According to Gu, “But in the long run though, we would like to have a listing venue that get us closer to home because we’re a consumer brand in China. Ultimately, we want our customers to be our shareholders, and having the dual primary listing status in HK (Hong Kong) will give us eligibility to be connected to Chinese capital markets.” NIO and Li Auto are also reportedly considering a Hong Kong listing.

Xpeng G3i SUV

Earlier this month, Xpeng launched the G3i SUV whose deliveries are expected in September. “As a frontrunner of the smart electric vehicle industry, we not only strive to offer our customers the benefit of the most advanced technologies, but also to create cutting-edge cool products for the younger generations in China,” said Xpeng CEO He Xiaopeng.

EV competition is heating up

Flush with cash, EV companies are planning a flurry of new models. To add to that, we could see a price war as companies try to cut prices in order to gain market share. Also, homegrown EV companies are now challenging Tesla’s lead in the Chinese EV market.

Tesla has also faced a consumer backlash in the country amid allegations of poor customer service. The company’s sales in the world’s largest EV market fell in April which many attributed to the consumer backlash.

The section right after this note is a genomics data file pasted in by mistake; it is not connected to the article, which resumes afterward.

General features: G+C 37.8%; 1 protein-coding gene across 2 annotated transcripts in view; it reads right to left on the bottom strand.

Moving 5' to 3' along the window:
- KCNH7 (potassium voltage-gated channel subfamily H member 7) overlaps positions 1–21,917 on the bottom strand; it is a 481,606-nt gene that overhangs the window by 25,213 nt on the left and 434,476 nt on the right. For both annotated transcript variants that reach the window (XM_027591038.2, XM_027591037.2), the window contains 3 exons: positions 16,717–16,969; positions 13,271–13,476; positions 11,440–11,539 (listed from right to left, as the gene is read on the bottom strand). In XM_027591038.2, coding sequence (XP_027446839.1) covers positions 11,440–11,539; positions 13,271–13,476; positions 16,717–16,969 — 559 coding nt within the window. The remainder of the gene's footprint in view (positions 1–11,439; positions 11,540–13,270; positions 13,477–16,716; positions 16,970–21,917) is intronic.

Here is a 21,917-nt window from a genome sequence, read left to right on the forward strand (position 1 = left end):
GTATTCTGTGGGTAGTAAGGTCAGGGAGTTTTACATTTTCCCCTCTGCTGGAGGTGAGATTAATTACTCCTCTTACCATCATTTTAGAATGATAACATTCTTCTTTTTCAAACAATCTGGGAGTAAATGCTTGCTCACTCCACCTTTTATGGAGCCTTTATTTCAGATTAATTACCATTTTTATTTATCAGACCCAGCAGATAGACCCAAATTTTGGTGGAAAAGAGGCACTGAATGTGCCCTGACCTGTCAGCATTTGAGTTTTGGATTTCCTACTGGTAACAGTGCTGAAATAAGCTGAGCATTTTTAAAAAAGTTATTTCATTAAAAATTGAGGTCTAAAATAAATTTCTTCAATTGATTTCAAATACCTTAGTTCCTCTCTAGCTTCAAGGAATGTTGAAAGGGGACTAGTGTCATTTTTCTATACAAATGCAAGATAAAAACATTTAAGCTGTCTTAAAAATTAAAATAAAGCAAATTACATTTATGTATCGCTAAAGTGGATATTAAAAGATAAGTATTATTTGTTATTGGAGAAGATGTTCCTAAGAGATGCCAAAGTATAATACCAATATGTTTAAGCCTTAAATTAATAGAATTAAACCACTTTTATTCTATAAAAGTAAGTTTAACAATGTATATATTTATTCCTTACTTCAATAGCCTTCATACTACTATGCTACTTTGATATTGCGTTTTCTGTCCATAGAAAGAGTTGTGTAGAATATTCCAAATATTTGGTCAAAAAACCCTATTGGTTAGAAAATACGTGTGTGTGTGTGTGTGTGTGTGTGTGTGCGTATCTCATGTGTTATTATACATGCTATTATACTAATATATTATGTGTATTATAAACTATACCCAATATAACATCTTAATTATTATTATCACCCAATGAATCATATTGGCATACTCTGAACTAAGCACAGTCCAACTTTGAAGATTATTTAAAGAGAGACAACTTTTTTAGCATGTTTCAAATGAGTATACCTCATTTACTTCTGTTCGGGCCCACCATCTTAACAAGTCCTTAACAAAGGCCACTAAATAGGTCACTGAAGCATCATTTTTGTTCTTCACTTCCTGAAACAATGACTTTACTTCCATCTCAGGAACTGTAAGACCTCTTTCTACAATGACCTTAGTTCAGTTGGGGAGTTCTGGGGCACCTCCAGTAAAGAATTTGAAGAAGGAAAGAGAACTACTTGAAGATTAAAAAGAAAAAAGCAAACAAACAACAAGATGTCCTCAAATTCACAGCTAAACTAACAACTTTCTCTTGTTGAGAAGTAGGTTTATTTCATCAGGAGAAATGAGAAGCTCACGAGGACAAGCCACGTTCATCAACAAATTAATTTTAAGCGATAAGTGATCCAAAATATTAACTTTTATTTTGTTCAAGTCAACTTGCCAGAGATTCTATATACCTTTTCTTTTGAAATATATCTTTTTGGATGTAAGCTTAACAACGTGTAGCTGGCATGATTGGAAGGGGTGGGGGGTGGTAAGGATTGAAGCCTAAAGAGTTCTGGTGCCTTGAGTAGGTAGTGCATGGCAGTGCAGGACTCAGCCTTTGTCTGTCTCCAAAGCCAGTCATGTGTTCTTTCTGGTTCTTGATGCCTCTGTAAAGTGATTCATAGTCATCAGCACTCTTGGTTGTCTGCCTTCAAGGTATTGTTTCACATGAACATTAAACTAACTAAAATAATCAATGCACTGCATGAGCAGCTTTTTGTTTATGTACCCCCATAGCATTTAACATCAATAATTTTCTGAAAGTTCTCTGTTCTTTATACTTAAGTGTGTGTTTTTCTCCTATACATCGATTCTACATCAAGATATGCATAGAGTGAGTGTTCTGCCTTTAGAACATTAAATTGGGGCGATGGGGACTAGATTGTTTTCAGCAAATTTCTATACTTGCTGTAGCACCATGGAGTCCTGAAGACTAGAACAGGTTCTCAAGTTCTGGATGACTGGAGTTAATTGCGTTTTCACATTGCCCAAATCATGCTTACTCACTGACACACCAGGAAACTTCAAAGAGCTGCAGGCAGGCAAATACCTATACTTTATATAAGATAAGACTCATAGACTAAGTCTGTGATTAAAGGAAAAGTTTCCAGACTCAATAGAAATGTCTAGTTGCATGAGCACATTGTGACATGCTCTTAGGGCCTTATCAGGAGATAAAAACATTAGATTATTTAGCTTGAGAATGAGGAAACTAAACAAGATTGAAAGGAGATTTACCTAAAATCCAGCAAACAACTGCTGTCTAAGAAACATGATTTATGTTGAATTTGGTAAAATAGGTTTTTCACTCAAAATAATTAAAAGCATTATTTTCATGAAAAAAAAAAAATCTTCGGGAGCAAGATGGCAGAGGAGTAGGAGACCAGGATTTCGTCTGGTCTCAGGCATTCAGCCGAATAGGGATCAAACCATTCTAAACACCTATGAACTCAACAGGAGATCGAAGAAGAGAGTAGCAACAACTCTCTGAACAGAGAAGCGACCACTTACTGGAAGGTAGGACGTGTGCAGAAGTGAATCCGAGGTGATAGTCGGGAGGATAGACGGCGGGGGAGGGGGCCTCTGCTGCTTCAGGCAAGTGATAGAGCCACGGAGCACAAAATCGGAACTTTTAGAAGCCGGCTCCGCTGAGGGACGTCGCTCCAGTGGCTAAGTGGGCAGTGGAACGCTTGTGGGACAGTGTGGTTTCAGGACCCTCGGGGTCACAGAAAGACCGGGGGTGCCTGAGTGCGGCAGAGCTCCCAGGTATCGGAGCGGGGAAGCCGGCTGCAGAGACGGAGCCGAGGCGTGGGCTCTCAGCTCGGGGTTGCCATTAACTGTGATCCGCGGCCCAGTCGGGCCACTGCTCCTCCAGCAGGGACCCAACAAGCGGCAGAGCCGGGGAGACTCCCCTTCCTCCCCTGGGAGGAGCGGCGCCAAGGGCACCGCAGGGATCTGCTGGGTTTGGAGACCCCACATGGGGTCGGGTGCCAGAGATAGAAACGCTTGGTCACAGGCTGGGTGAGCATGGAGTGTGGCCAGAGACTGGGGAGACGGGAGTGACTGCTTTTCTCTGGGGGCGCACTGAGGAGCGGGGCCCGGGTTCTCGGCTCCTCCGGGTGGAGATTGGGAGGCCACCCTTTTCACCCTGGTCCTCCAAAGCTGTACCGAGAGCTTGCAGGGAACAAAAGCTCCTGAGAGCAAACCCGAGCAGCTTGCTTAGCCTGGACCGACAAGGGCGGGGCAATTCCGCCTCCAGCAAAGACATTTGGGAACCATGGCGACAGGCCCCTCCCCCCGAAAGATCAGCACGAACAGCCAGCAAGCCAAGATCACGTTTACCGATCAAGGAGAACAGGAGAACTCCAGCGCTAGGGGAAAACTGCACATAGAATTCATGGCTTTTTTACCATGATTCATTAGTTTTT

Tesla

However, Tesla’s China sales in June recovered and it sold 33,155 cars in the month. “China started off very soft this quarter with a disastrous April performance although steady improvement throughout May and June were key and gives Tesla strong momentum heading into 2H with some of the PR nightmares/safety issues now under control in this key region,” said Wedbush analyst Dan Ives.

Meanwhile, the price war and new models would mean that EV companies like Xpeng will continue to burn cash and post losses in the near foreseeable future. So far, only Tesla has managed to turn sustainably profitable even as the net profit margins are in the low single digits. Also, the profits have entirely come from sales of carbon credits.

That said, EV companies have been gradually improving on the financial metrics and the gross margins have been rising. However, the price war and higher input costs could pressure on EV companies’ profitability in the near term.

Xpeng shares rose 1.7% yesterday despite the crash in US markets and were trading 0.7% higher in US premarket price action today.

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About Mohit Oberoi PRO INVESTOR

Mohit Oberoi is a freelance finance writer based in India. he has completed his MBA with finance as majors and also holds a CFA charter. He has over 13 years of experience in financial markets. He has been writing extensively on global markets for the last six years and has written over 6,500 articles. He mainly covers metals, electric vehicles, asset managers, and other macroeconomic news. He also loves writing on personal finance and topics related to valuation. Mohit has also written for Market Realist, The Economic Times, Wall Street Desk, and Talk Markets.